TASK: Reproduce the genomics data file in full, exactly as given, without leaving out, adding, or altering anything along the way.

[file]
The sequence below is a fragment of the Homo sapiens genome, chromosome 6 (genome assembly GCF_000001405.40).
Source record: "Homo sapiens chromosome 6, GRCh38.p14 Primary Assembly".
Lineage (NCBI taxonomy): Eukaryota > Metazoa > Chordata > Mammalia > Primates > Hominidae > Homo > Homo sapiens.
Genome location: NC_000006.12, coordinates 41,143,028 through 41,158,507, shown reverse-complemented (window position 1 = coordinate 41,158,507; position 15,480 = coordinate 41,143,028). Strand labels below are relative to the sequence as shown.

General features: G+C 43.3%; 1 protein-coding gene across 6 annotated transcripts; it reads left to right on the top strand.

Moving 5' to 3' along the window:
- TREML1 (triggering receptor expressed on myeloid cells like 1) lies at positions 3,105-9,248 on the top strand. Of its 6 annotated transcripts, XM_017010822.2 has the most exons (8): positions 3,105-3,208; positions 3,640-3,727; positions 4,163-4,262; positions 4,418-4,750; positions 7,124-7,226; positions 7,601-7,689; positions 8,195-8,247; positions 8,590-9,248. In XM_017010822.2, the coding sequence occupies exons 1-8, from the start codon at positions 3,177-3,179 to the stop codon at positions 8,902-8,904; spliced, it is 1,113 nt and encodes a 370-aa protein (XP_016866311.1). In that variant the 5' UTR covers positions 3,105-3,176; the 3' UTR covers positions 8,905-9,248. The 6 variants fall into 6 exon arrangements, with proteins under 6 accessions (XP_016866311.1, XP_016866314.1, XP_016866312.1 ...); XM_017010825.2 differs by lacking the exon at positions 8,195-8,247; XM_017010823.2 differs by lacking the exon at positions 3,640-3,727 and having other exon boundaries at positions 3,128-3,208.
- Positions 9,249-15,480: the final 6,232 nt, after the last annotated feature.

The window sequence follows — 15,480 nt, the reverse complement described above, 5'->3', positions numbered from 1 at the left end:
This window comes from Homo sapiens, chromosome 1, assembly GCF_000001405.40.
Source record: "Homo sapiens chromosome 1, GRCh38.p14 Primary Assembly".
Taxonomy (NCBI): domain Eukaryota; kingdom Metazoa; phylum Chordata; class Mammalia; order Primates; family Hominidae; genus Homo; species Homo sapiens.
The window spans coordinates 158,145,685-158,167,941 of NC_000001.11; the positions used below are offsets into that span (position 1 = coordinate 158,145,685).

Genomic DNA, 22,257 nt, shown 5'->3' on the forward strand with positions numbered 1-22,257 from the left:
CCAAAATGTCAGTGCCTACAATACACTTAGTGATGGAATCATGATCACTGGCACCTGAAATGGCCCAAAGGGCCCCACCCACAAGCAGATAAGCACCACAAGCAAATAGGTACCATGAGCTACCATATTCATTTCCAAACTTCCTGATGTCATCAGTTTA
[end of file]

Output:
The sequence below is a fragment of the Homo sapiens genome, chromosome 6 (genome assembly GCF_000001405.40).
Source record: "Homo sapiens chromosome 6, GRCh38.p14 Primary Assembly".
Lineage (NCBI taxonomy): Eukaryota > Metazoa > Chordata > Mammalia > Primates > Hominidae > Homo > Homo sapiens.
Genome location: NC_000006.12, coordinates 41,143,028 through 41,158,507, shown reverse-complemented (window position 1 = coordinate 41,158,507; position 15,480 = coordinate 41,143,028). Strand labels below are relative to the sequence as shown.

General features: G+C 43.3%; 1 protein-coding gene across 6 annotated transcripts; it reads left to right on the top strand.

Moving 5' to 3' along the window:
- TREML1 (triggering receptor expressed on myeloid cells like 1) lies at positions 3,105-9,248 on the top strand. Of its 6 annotated transcripts, XM_017010822.2 has the most exons (8): positions 3,105-3,208; positions 3,640-3,727; positions 4,163-4,262; positions 4,418-4,750; positions 7,124-7,226; positions 7,601-7,689; positions 8,195-8,247; positions 8,590-9,248. In XM_017010822.2, the coding sequence occupies exons 1-8, from the start codon at positions 3,177-3,179 to the stop codon at positions 8,902-8,904; spliced, it is 1,113 nt and encodes a 370-aa protein (XP_016866311.1). In that variant the 5' UTR covers positions 3,105-3,176; the 3' UTR covers positions 8,905-9,248. The 6 variants fall into 6 exon arrangements, with proteins under 6 accessions (XP_016866311.1, XP_016866314.1, XP_016866312.1 ...); XM_017010825.2 differs by lacking the exon at positions 8,195-8,247; XM_017010823.2 differs by lacking the exon at positions 3,640-3,727 and having other exon boundaries at positions 3,128-3,208.
- Positions 9,249-15,480: the final 6,232 nt, after the last annotated feature.

The window sequence follows — 15,480 nt, the reverse complement described above, 5'->3', positions numbered from 1 at the left end:
This window comes from Homo sapiens, chromosome 1, assembly GCF_000001405.40.
Source record: "Homo sapiens chromosome 1, GRCh38.p14 Primary Assembly".
Taxonomy (NCBI): domain Eukaryota; kingdom Metazoa; phylum Chordata; class Mammalia; order Primates; family Hominidae; genus Homo; species Homo sapiens.
The window spans coordinates 158,145,685-158,167,941 of NC_000001.11; the positions used below are offsets into that span (position 1 = coordinate 158,145,685).

Genomic DNA, 22,257 nt, shown 5'->3' on the forward strand with positions numbered 1-22,257 from the left:
CCAAAATGTCAGTGCCTACAATACACTTAGTGATGGAATCATGATCACTGGCACCTGAAATGGCCCAAAGGGCCCCACCCACAAGCAGATAAGCACCACAAGCAAATAGGTACCATGAGCTACCATATTCATTTCCAAACTTCCTGATGTCATCAGTTTA